The Borno State senator, Muhammed Ndume, who was acquitted by an Abuja court of alleged links to Boko Haram had on Sunday said he was considering suing the federal government.
Mr. Ndume is currently serving a six months suspension that was slammed on him by his colleagues after he asked the Senate to investigate allegations of impropriety levelled against the Senate President, Bukola Saraki, and a Kogi State senator, Dino Melaye.
The senate investigated and said the allegations were false.
In an interview with journalists in his Maiduguri, Borno State home, the embattled senator also accused the media of treating him unfairly.
He said while the government was struggling to find evidence to indict him, the Nigeria media passed judgment on him as Boko Haram sponsor.
The Senator said the “media trial” to which he was “unfairly” subjected by journalists did not only hurt his person but also tormented members of his family.
“For six years the federal government put me on trial without any evidence to prove their false allegations against me,” he said.
“After six years the court said they had no case against me so they have to acquit me. But the media wasn’t fair; the spirit with which they reported my arraignment has not been matched with the reports published on my acquittal.”
He said he has not decided on the way forward especially on how to seek redress for the damages and abuse of his right and privileges which the federal government’s false allegations caused him and his family.
“I am yet to decide on whether to go to court and sue the federal government for damages or speak to the media so that my own story too would be heard.
“For six years I was restricted, I could not travel, I could not move an inch, I was subjected to emotional torture when all the while the government knew that there was nothing against me and they know who the sponsors of Boko Haram are.
“And the saddest aspect of it all was that up till when the case was dismissed finally, nobody, including those in the media who had subjected me to their trial, could query the lame facts brought to the court.”
He said he met the alleged Boko Haram spokesperson, who mentioned him as their group’s informant, when they met in the court.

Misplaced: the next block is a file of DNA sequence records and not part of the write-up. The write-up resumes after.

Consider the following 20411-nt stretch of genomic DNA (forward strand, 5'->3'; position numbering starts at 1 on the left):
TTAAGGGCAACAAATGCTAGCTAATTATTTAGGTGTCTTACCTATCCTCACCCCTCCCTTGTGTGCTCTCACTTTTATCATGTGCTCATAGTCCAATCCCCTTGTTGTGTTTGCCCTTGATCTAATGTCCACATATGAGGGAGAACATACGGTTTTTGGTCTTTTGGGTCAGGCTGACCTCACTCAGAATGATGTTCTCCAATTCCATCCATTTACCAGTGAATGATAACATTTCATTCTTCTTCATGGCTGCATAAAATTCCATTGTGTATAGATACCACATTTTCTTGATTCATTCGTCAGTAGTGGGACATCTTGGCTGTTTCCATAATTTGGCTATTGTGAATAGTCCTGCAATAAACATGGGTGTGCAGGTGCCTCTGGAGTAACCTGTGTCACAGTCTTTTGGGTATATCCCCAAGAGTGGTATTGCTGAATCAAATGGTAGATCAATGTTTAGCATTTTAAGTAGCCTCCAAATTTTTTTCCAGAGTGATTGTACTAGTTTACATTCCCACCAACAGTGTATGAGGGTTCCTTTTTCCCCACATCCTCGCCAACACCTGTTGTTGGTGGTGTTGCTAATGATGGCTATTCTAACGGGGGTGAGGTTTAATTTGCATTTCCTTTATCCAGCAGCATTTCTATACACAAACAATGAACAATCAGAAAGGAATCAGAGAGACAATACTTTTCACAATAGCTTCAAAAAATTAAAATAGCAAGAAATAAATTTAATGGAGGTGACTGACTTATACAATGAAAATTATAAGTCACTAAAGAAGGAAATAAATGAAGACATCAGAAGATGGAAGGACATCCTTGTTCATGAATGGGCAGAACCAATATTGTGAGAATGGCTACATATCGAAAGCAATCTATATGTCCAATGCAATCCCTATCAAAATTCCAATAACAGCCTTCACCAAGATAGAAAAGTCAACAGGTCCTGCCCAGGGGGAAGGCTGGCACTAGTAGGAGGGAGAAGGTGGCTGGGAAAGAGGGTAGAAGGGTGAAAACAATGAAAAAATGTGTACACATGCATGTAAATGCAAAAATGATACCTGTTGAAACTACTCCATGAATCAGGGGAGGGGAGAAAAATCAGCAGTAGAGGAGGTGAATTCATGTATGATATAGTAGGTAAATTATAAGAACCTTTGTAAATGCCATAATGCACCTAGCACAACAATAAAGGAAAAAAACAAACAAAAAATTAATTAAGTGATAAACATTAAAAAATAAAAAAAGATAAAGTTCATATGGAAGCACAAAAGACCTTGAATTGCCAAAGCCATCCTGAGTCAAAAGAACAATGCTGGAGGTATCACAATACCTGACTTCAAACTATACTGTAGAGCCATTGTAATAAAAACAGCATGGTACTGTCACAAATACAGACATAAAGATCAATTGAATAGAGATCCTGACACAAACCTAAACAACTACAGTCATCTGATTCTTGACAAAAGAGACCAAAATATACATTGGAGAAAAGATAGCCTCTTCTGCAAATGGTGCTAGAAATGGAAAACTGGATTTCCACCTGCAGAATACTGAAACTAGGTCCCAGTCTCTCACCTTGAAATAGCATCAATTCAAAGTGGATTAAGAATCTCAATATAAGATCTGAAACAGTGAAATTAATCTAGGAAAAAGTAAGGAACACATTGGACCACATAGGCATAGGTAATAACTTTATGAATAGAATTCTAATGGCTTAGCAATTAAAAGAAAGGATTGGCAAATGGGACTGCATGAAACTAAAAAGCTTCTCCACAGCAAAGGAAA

Mr. Ndume said his travail was masterminded by the Goodluck Jonathan administration who were not comfortable with his criticisms.
“Could you imagine the arrested Boko Haram spokesman mentioned some other persons but it was only me that was taken to court?”
“That shows that I was the only person that the government wanted to fight.
“But I will still ensure that my voice is heard and my side of the story is told as well; because there are so many things that the world need to know.
“Could you imagine the media reporting that I had 73 phone contacts with the Sanda Konduga, the Boko Haram spokesman!
“How could one make over 70 calls and no one could trace the call logs on a platform when we all know communication is two-way traffic. But sadly no one queried that scientific fact, including the press.
HOW IT STARTED
Mr. Ndume explained that his troubles started when he was a member of a presidential committee on dialogue with Boko Haram that was set up by former President Goodluck Jonathan.
“As a member of that committee, our contacts were made available to members of the public so that anyone with credible information could contact us. It was at that time this Sanda chap called and I told him I would get back to him. Unfortunately, I never did because we have hundreds of people calling at that time.
“So, he sent me a text message that I said I would get back to him and I didn’t. So, when the security people saw that text they said we were communicating with him, even though I did not respond to that text message as well,” Mr. Ndume said.
Stating that his travail was one of the challenges of leadership, Mr. Ndume said he could forget some of his painful travail but not the ones suffered by his immediate family members.
“One of my daughters approached me and said, ‘Daddy now that the court said you are not guilty as they alleged, it is time we take the government to court.’
“Even as I tried to calm them, their anger is justified because that my very daughter lost her four months old pregnancy when she heard that I was arrested and arraigned in court. Some of my little kids were molested in school by people who call them names! So how much could one take for an offense one is innocent of?”